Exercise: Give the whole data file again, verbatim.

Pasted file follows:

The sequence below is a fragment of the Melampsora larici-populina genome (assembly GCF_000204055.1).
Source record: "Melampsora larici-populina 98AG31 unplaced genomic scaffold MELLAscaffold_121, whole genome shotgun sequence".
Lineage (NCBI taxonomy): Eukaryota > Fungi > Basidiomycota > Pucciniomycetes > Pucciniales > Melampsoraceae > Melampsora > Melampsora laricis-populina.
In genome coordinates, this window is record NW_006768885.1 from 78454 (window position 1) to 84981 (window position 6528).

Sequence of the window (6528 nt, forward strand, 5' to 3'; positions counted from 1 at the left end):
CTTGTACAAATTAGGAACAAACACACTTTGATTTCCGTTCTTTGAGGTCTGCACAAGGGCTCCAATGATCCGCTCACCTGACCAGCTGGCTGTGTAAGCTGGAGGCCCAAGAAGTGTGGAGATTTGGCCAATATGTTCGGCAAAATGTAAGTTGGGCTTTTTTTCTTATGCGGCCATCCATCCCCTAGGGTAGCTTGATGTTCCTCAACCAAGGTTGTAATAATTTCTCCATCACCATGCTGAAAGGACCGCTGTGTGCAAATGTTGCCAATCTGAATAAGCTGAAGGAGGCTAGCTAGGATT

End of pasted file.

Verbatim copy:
The sequence below is a fragment of the Melampsora larici-populina genome (assembly GCF_000204055.1).
Source record: "Melampsora larici-populina 98AG31 unplaced genomic scaffold MELLAscaffold_121, whole genome shotgun sequence".
Lineage (NCBI taxonomy): Eukaryota > Fungi > Basidiomycota > Pucciniomycetes > Pucciniales > Melampsoraceae > Melampsora > Melampsora laricis-populina.
In genome coordinates, this window is record NW_006768885.1 from 78454 (window position 1) to 84981 (window position 6528).

Sequence of the window (6528 nt, forward strand, 5' to 3'; positions counted from 1 at the left end):
CTTGTACAAATTAGGAACAAACACACTTTGATTTCCGTTCTTTGAGGTCTGCACAAGGGCTCCAATGATCCGCTCACCTGACCAGCTGGCTGTGTAAGCTGGAGGCCCAAGAAGTGTGGAGATTTGGCCAATATGTTCGGCAAAATGTAAGTTGGGCTTTTTTTCTTATGCGGCCATCCATCCCCTAGGGTAGCTTGATGTTCCTCAACCAAGGTTGTAATAATTTCTCCATCACCATGCTGAAAGGACCGCTGTGTGCAAATGTTGCCAATCTGAATAAGCTGAAGGAGGCTAGCTAGGATT